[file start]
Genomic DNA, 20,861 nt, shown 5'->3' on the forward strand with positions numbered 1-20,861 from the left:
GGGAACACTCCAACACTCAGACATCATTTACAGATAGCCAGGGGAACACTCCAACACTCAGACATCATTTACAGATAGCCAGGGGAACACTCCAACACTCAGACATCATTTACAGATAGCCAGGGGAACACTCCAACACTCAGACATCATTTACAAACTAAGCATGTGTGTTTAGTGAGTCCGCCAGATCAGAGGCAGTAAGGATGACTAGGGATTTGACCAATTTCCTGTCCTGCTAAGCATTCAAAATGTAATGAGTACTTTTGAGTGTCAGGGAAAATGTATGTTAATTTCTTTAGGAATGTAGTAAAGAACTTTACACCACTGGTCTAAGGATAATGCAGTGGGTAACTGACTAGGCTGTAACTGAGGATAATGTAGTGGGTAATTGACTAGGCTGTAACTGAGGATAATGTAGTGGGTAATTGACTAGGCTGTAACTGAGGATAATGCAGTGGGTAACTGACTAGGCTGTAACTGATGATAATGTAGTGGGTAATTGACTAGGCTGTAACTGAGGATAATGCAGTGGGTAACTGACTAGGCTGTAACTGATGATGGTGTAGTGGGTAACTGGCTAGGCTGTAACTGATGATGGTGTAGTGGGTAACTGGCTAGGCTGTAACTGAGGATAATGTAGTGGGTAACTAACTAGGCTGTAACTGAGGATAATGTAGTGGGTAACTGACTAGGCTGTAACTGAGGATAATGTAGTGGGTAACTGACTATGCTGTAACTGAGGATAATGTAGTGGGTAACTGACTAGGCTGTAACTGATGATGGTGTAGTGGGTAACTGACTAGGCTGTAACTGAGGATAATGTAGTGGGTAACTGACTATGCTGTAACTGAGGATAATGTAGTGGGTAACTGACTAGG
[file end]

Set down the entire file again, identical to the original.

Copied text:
Genomic DNA, 20,861 nt, shown 5'->3' on the forward strand with positions numbered 1-20,861 from the left:
GGGAACACTCCAACACTCAGACATCATTTACAGATAGCCAGGGGAACACTCCAACACTCAGACATCATTTACAGATAGCCAGGGGAACACTCCAACACTCAGACATCATTTACAGATAGCCAGGGGAACACTCCAACACTCAGACATCATTTACAAACTAAGCATGTGTGTTTAGTGAGTCCGCCAGATCAGAGGCAGTAAGGATGACTAGGGATTTGACCAATTTCCTGTCCTGCTAAGCATTCAAAATGTAATGAGTACTTTTGAGTGTCAGGGAAAATGTATGTTAATTTCTTTAGGAATGTAGTAAAGAACTTTACACCACTGGTCTAAGGATAATGCAGTGGGTAACTGACTAGGCTGTAACTGAGGATAATGTAGTGGGTAATTGACTAGGCTGTAACTGAGGATAATGTAGTGGGTAATTGACTAGGCTGTAACTGAGGATAATGCAGTGGGTAACTGACTAGGCTGTAACTGATGATAATGTAGTGGGTAATTGACTAGGCTGTAACTGAGGATAATGCAGTGGGTAACTGACTAGGCTGTAACTGATGATGGTGTAGTGGGTAACTGGCTAGGCTGTAACTGATGATGGTGTAGTGGGTAACTGGCTAGGCTGTAACTGAGGATAATGTAGTGGGTAACTAACTAGGCTGTAACTGAGGATAATGTAGTGGGTAACTGACTAGGCTGTAACTGAGGATAATGTAGTGGGTAACTGACTATGCTGTAACTGAGGATAATGTAGTGGGTAACTGACTAGGCTGTAACTGATGATGGTGTAGTGGGTAACTGACTAGGCTGTAACTGAGGATAATGTAGTGGGTAACTGACTATGCTGTAACTGAGGATAATGTAGTGGGTAACTGACTAGG